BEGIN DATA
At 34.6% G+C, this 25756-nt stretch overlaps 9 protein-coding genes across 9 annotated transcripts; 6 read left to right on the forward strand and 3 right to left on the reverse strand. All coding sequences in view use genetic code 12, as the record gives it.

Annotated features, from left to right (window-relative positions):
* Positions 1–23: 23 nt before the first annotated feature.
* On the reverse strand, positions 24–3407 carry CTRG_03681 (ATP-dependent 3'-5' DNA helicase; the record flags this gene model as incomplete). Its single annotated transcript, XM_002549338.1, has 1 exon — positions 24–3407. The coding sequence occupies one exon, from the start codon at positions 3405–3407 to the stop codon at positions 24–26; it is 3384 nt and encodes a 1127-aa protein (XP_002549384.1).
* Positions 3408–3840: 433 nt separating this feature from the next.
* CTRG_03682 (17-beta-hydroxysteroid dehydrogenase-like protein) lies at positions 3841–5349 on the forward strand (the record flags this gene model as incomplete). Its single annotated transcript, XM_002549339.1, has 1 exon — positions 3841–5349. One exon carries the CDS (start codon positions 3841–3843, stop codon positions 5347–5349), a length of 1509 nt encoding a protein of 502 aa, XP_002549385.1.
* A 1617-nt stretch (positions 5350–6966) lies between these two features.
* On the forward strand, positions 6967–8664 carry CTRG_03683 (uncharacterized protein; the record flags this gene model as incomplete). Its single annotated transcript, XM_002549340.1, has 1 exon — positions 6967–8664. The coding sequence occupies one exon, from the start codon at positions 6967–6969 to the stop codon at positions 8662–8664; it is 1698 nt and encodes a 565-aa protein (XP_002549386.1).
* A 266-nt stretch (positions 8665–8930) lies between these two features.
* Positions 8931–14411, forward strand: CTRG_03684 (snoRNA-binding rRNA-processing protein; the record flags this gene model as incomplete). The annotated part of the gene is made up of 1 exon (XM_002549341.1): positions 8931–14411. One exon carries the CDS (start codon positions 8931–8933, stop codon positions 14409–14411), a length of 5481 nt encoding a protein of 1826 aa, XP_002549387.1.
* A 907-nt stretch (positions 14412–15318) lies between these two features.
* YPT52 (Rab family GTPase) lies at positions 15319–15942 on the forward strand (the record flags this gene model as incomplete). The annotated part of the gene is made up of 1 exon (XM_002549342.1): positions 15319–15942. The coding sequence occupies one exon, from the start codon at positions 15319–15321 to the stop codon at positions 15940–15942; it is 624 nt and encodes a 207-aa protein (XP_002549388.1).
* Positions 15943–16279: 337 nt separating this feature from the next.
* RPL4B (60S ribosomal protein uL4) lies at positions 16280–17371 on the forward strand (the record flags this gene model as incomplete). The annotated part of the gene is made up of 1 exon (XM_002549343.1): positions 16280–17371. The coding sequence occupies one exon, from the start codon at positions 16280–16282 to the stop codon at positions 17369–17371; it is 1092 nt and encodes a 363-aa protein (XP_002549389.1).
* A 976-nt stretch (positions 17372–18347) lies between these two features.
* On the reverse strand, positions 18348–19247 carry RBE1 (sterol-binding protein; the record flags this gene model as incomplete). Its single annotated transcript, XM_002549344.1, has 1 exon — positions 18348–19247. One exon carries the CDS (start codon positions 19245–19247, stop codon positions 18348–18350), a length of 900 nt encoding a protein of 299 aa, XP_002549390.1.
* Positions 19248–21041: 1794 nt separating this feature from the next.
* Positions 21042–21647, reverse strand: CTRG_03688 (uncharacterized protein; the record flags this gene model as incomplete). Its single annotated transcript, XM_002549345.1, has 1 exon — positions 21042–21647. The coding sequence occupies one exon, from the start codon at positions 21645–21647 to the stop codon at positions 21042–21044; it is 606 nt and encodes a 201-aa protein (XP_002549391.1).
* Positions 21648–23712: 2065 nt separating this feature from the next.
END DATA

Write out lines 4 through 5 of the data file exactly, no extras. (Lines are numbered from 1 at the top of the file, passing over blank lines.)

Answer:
* On the reverse strand, positions 24–3407 carry CTRG_03681 (ATP-dependent 3'-5' DNA helicase; the record flags this gene model as incomplete). Its single annotated transcript, XM_002549338.1, has 1 exon — positions 24–3407. The coding sequence occupies one exon, from the start codon at positions 3405–3407 to the stop codon at positions 24–26; it is 3384 nt and encodes a 1127-aa protein (XP_002549384.1).
* Positions 3408–3840: 433 nt separating this feature from the next.